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Zatorre, R. J. (2007). There’s more to auditory cortex than meets the ear. Hearing Research, 229, 24–30. 
Added by: Mark Grimshaw-Aagaard (5/3/14, 12:02 PM)   
Resource type: Journal Article
Peer reviewed
DOI: doi:10.1016/j.heares.2007.01.018
BibTeX citation key: Zatorre2007
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Categories: General
Keywords: Aural Imagery, Cognition, Definition of sound, Imagination
Creators: Zatorre
Publisher: Elsevier
Collection: Hearing Research
Views: 11/440
The auditory cortex is typically defined as that portion of the cortex containing neurons that respond to sound. This definition is
adequate in a narrow context, but does not take into account sufficiently the subtleties associated with more complex behaviors and cognitive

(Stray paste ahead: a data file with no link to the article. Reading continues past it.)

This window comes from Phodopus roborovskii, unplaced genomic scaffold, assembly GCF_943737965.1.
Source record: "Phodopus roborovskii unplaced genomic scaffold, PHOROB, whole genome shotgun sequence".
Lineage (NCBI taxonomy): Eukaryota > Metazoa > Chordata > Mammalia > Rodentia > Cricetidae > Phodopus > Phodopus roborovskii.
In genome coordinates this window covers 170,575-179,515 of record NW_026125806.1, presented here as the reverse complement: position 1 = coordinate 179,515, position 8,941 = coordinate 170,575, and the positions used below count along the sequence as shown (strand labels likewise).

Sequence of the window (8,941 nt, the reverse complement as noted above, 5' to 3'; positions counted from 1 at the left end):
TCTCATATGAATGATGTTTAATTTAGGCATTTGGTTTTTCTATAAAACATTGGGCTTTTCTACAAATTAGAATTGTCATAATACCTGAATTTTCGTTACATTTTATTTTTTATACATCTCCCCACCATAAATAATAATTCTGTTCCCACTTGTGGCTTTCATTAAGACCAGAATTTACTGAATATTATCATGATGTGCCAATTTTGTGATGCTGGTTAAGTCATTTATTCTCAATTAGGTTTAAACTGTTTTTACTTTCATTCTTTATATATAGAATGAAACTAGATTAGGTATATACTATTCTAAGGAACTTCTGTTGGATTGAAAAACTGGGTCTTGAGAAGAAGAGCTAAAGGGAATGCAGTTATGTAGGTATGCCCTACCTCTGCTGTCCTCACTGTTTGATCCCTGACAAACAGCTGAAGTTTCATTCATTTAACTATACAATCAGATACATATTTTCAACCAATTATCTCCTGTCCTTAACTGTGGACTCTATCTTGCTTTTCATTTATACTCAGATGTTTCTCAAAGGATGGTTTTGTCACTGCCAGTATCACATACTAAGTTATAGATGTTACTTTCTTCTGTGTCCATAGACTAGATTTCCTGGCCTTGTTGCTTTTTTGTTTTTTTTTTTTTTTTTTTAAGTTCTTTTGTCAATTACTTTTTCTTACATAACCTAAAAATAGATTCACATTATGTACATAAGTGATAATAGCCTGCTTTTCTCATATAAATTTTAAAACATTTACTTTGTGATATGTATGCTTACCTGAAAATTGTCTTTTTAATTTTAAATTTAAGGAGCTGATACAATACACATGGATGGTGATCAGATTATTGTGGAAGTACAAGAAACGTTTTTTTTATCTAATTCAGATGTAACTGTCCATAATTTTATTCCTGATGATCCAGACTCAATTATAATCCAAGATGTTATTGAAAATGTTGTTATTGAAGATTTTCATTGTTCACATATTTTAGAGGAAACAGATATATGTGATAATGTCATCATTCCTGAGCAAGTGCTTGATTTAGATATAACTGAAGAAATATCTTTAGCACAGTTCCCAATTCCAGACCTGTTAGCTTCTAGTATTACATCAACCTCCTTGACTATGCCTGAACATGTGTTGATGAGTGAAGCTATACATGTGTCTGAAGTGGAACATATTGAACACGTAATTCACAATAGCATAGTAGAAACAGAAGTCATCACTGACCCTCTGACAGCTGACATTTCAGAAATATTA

processes. Thus, it is easy to demonstrate that cortical regions essentially unrelated to sound processing may nevertheless be activated
by an auditory stimulus; conversely, it is possible to demonstrate responses within classical auditory cortical regions in the
complete absence of sound. We give several examples that indicate that responses in auditory cortex cannot be predicted based solely
on knowledge of stimulus features. Rather, factors such as memory, attention, and mental imagery can be shown to play a major role
in modulating or producing neural responses within auditory cortex. We argue that the interactions between classically defined auditory
regions and other sensory, motor, and cognitive systems underlie many behaviors of interest; and that a more complete understanding of
these processes will emerge from a consideration of the distributed nature of auditory cortical function.
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